Last, Paul and Barnabas accepted their current assignment. The Scripture clearly tells how they re-entered “normal” in spite of their longing and concern for the new believers they had left behind. “And they stayed there a long time with the disciples” (v.28). In other words, Paul and Barnabas went back to the normal ministry of preaching, leading, and discipling others just as they had done before their mission trip (see Acts 11:26). Were Paul and Barnabas different afterward? Absolutely! Mission trips often transform those who participate, especially when God works through us in amazing ways. Did they long for a new adventure or to see their new friends again? Definitely! There are several passages where Paul shares his longings to re-visit the churches he planted and to go to new places that had never heard the Gospel. Those longings probably never went away, but Paul and Barnabas obediently accepted God’s will and timing, and purposed to serve Him faithfully in their current assignment.
Re-entering “normal,” though often difficult, is actually an act of great faith and obedience on your part. I believe God wants you to be present, to re-engage in your relationships and ministries quickly. It is vitally important to be proactive in helping your family and friends understand what you experienced and how God changed you on your mission trip. Be patient with those who need time to understand. Most of all, know that your team leader and mission staff are praying for you as you re-enter “normal.”
Jesus, full of the Holy Spirit, left the Jordan and was led by the Spirit into the wilderness… (Luke 4:1 NIV).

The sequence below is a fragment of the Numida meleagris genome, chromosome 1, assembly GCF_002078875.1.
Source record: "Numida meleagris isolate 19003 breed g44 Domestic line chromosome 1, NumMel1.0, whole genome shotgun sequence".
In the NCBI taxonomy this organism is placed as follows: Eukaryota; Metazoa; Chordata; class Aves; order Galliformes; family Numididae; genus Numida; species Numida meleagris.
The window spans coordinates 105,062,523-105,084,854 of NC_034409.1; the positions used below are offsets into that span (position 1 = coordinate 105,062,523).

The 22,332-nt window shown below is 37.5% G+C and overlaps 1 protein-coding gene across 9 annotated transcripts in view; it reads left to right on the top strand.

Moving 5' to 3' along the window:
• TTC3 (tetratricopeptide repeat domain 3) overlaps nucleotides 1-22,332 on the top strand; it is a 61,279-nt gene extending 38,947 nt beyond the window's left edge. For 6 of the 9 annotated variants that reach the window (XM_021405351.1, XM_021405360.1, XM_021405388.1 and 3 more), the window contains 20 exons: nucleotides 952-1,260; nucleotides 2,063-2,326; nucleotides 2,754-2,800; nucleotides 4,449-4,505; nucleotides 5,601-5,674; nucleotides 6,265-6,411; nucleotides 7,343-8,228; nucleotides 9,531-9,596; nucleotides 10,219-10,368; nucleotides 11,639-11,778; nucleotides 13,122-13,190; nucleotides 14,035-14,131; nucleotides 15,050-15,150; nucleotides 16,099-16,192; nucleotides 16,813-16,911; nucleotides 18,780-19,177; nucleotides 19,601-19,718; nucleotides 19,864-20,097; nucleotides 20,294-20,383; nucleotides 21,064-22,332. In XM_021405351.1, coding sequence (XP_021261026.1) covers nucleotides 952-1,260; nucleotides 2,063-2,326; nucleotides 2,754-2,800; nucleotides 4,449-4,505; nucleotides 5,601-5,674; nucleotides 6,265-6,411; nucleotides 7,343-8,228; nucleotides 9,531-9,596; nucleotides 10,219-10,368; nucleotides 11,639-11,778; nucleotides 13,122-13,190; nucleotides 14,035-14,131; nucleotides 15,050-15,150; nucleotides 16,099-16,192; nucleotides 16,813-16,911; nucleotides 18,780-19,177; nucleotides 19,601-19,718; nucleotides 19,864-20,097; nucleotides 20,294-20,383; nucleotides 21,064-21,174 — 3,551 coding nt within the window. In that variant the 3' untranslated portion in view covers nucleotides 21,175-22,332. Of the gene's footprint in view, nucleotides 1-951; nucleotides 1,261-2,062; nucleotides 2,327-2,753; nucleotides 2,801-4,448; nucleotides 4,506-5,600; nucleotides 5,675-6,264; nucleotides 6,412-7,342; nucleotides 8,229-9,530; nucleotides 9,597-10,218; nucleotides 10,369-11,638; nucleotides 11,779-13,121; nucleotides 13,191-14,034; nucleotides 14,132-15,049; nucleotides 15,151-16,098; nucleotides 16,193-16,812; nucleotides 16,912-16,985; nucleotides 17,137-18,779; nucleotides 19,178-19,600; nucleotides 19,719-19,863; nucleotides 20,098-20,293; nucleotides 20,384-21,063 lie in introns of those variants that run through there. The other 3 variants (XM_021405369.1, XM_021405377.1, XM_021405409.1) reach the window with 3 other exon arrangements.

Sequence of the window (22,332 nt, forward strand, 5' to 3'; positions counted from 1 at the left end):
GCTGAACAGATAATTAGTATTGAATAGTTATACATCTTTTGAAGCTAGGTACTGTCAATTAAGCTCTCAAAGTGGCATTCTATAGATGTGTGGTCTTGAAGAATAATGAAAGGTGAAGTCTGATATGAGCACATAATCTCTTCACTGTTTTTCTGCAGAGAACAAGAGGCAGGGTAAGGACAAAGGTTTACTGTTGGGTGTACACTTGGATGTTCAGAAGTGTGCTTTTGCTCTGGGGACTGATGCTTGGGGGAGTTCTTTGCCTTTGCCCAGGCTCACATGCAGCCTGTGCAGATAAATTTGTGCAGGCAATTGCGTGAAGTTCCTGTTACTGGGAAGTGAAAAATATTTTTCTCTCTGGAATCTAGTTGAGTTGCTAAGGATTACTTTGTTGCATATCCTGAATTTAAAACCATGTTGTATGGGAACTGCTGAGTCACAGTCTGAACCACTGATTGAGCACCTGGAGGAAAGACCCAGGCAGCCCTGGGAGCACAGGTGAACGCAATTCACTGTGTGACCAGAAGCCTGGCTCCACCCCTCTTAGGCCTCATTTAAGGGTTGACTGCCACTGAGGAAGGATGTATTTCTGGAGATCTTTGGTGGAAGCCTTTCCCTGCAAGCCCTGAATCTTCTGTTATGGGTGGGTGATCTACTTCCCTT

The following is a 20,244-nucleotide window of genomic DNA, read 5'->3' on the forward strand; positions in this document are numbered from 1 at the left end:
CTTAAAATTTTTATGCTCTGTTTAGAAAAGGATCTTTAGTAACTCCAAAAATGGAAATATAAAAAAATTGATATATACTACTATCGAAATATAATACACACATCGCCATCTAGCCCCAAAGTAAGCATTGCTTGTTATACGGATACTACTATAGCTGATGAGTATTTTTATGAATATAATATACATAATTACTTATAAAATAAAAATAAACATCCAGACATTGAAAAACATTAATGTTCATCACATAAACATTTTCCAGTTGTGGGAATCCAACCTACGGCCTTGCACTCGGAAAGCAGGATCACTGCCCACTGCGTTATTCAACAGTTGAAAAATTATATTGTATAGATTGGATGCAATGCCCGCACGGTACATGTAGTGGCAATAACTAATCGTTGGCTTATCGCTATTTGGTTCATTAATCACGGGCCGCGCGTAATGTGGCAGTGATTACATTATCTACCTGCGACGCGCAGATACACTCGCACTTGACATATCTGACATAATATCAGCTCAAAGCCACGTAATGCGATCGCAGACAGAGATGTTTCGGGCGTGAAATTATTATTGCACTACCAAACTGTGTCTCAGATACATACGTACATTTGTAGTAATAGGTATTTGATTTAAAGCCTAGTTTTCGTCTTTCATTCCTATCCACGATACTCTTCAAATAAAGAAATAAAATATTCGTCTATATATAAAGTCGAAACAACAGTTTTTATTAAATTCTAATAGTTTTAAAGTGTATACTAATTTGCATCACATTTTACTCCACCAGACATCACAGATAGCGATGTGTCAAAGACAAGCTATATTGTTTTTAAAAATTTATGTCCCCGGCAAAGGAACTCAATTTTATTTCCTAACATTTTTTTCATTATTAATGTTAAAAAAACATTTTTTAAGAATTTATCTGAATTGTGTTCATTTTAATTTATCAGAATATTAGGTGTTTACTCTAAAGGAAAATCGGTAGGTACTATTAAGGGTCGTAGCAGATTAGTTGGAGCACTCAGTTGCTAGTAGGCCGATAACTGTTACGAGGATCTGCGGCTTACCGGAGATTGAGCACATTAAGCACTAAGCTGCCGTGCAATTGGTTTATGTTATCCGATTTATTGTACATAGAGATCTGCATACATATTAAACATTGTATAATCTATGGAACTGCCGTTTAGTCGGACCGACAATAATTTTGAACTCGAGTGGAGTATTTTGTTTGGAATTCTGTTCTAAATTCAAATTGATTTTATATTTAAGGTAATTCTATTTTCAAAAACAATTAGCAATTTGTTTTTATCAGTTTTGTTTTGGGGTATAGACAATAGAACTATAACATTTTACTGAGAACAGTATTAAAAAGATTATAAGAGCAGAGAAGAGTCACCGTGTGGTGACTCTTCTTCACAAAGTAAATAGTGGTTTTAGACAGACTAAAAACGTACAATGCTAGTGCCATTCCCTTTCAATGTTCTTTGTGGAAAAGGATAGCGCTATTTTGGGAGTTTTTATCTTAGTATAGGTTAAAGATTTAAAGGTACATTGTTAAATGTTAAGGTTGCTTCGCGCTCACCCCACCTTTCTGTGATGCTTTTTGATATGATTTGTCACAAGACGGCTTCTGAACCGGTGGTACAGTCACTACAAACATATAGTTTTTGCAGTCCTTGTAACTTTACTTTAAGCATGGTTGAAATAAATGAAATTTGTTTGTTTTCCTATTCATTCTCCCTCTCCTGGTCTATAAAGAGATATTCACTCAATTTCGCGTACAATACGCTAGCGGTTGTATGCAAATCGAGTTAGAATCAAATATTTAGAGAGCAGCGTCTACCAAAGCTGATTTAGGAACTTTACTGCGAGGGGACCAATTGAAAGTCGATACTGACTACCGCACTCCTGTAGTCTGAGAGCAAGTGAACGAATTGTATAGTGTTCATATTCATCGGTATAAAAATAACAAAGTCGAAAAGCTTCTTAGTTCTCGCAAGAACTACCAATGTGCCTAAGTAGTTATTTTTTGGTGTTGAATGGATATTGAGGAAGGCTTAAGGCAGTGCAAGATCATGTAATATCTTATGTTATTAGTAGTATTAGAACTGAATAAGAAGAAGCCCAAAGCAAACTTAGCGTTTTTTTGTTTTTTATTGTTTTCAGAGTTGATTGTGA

Scripture records that our Savior embarked upon his earthly ministry full and sent, empowered and anointed by the Holy Spirit (Luke 4:1-19). This intimate relationship fueled his ministry of preaching the Good News of the Kingdom and demonstrating the Father’s love for the world. It was “through the eternal Spirit” that Jesus “offered himself unblemished to God” for our salvation (Hebrews 9:14, NIV). The Apostle Paul declared, “For in Christ all the fullness of the Deity lives in bodily form” (Colossians 2:9 NIV). This relationship of fullness sustained Jesus during his temptation and triumph in the wilderness, his passion in the garden, his agony on the cross and his victory in the resurrection. In many ways, the life of Jesus was higher than, yet in other ways it was meant to be imitated. He commanded us to love, serve and go as he did. He invited us to lose our lives in His greater life, to take up our crosses and follow Him and to do even greater things than we saw him doing. However, he instructed his disciples to stay in Jerusalem and wait for the promised gift of the Holy Spirit who would clothe believers with power from on high (Luke 24:49; Acts 1:4-8). What he expects his church to accomplish and who he expects his church to be is utterly impossible without the indwelling and empowering presence of the Holy Spirit in our midst. Why would the Apostle Paul, under the inspiration of the Holy Spirit, exhort believers to be filled with the Spirit and walk by the Spirit? Because that’s what Jesus did. We are compelled to fix our gaze upon our Savior and imitate his Spirit-filled, Spirit-led life as we obey his commands to be his witnesses, to be his compassionate hands and feet in the world and to be his church on display – loving, serving, forgiving and uplifting one another. How is this accomplished? By allowing ourselves to be controlled by the indwelling Spirit of God as we prayerfully surrender our wills and offer our lives to the Spirit’s divine leadership. If we submit to the Holy Spirit’s influence as Jesus did, we too will experience fullness as we walk in the very footsteps of our Spirit-filled Savior.